Of course, there are older members who no longer hunt, but opt to pay $95 per month to have access to the restaurant and other social amenities for themselves and their grandchildren.
So how does the Sportsman’s Country Club stay off the endangered list?
“Marketing, which we’ve never done at all. We’re kind of in the back ages,” Goodson says. “I’m not embarrassed to say, but in 2007, we just started using computers.”
Read more: https://okc.biz/oklahoma/article-5828-dying-breed.html
Gallery Below of Sportsmans Country Club
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What a sad article to read. Our family spent a lot of time there at the pool and at the tennis courts in the early 80's. It truly had a wonderful feel and was a happening place. The swim team was awesome and everyone was there was like family.
I spent a lot of time here when i was growing up, My father and I joined in 1997 when i was 5 and we would go to all the different hunting leases the had. It's strange seeing the ballroom looking so bad where we would have our turkey federation dinners. The pool is probably the hardest to look at, spending the summer days with my mother and siblings at the pool is something I will always treasure. We left in 2008, they had gone up on prices so much and never seemed to have the time to go, but… Read more »
My grandparents, Mr and Mrs. Owen F. Renegar Sr, were charter members of the club. I remember they had my 8th birthday party there inviting all of my classmates.
I think that this club is not in the very poor condition and everything can be restored.
Does anyone know who to contact regarding purchase of the land?
Had several birthday parties and school events take place here. This spot, however, is not in Bethany. It is in Oklahoma City.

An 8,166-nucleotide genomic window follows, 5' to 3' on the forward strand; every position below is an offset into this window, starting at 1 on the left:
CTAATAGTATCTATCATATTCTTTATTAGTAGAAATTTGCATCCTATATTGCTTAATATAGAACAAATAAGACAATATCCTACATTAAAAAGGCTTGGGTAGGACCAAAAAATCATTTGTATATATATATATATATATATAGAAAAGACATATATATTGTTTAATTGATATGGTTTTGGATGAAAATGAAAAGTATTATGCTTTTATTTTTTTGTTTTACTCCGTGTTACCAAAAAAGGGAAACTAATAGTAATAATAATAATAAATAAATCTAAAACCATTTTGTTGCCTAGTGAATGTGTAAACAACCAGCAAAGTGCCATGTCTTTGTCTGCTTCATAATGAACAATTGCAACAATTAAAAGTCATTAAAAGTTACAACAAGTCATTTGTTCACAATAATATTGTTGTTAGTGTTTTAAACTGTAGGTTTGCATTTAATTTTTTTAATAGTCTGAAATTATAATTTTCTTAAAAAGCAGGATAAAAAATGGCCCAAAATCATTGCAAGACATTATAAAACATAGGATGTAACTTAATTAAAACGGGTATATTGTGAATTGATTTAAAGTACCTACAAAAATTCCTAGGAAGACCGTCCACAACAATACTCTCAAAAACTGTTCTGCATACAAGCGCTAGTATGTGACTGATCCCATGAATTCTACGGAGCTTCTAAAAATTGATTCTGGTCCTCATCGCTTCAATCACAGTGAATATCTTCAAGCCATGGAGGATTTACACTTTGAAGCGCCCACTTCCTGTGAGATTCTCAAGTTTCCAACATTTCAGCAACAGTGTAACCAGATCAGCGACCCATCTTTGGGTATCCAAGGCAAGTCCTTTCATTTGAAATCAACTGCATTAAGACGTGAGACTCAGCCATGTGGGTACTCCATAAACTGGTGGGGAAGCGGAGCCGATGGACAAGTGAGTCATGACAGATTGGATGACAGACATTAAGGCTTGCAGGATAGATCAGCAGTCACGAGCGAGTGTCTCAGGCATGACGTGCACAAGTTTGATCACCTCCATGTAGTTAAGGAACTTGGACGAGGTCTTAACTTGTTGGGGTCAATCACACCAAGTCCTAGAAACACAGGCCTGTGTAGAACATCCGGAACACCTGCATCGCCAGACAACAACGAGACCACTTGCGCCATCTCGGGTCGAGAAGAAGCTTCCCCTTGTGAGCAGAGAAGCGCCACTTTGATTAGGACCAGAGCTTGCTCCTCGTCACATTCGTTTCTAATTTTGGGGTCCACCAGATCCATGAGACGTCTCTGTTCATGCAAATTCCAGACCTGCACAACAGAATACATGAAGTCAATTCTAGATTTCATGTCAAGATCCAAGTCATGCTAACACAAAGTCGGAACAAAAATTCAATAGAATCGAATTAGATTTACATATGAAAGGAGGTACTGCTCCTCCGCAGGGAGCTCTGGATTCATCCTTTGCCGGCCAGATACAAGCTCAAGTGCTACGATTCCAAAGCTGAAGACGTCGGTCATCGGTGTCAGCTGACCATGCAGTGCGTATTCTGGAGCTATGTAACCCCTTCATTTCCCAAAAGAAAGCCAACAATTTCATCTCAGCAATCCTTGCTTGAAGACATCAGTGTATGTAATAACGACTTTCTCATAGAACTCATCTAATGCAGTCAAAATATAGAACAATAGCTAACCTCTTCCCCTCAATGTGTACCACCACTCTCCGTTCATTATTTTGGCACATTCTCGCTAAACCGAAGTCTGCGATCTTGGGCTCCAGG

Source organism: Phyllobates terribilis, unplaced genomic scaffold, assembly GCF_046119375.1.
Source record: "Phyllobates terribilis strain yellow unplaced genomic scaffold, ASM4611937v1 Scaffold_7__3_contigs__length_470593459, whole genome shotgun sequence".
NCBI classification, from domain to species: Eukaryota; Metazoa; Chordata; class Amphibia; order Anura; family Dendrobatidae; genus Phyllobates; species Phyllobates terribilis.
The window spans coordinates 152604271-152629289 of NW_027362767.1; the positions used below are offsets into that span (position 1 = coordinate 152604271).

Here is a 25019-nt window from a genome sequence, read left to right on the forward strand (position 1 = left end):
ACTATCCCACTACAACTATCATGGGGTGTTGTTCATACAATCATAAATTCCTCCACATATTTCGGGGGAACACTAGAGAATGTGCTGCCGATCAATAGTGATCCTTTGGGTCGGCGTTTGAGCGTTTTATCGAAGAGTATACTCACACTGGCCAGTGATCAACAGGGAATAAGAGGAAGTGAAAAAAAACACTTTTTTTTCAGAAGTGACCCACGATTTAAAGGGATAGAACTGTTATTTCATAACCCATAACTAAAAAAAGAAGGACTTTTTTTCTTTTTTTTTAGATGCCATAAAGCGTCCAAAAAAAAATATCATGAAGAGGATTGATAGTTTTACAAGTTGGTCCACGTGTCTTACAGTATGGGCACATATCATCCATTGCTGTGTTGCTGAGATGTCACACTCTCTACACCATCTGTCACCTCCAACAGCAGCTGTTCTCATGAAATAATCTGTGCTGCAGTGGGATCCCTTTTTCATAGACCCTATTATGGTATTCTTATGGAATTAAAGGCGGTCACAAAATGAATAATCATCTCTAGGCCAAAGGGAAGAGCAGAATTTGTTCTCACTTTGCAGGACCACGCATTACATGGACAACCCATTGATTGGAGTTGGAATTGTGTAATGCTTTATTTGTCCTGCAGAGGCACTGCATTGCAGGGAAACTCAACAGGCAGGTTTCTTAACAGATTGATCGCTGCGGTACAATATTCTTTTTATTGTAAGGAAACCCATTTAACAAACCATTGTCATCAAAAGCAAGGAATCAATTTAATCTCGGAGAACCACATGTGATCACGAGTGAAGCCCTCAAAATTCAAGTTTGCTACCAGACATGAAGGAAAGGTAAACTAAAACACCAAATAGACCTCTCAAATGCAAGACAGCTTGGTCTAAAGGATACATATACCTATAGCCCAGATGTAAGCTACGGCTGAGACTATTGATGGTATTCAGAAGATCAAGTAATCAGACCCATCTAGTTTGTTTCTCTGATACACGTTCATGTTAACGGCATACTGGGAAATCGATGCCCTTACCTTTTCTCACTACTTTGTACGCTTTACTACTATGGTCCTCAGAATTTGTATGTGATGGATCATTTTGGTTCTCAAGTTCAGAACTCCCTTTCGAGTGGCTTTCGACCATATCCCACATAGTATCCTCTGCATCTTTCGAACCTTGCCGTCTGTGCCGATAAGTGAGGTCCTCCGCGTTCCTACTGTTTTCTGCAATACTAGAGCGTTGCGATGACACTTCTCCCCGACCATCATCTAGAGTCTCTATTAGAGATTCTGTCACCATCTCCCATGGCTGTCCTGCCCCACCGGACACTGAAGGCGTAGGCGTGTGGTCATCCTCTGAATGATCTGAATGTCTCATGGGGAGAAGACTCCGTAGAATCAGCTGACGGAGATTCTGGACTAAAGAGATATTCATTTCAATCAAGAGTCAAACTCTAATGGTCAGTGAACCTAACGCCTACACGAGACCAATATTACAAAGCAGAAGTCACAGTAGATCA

So this is weird. Chickasaw nation putting out a bid for the demolition of 3 buildings and 3 pools at the Sportsman Club. But it lists the location as ADA. Did the tribe buy this property? This is open for bids today for the demo.
Does anyone know the history of the property itself? I had heard the lake was formed from a quarry that used to be there. Was the old Blossom Heath located here?
This is crazy. I was invited out to speak to a civic group last summer. It seemed like it was running fine. The buffet lunch wasn't as great as the Petroleum Club but it was decent. I did read where they sold it to a developer who plans to build homes on the site.
Awesome pictures. I was confused about the article you use stating that they are still in business. Once I clicked on the link I saw that the article was dated 2011. It's too bad they weren't able to stay open but it sure makes for a good post on this website! 🙂
Great photo set. Particularly haunting was the piece of unfinished pencil sketch art and the santa costume. It's amazing this place didn't close sooner considering their outrageous prices. The only reason people pay that much to be part of such a club is because everyone else does. They want to be part of the scene. The mistake this club made was when they followed the trend of banning smoking. What kind of hunter wants to hang out at a club they can't smoke in? Then they made the further mistake of making it so kid friendly to attract women. The… Read more »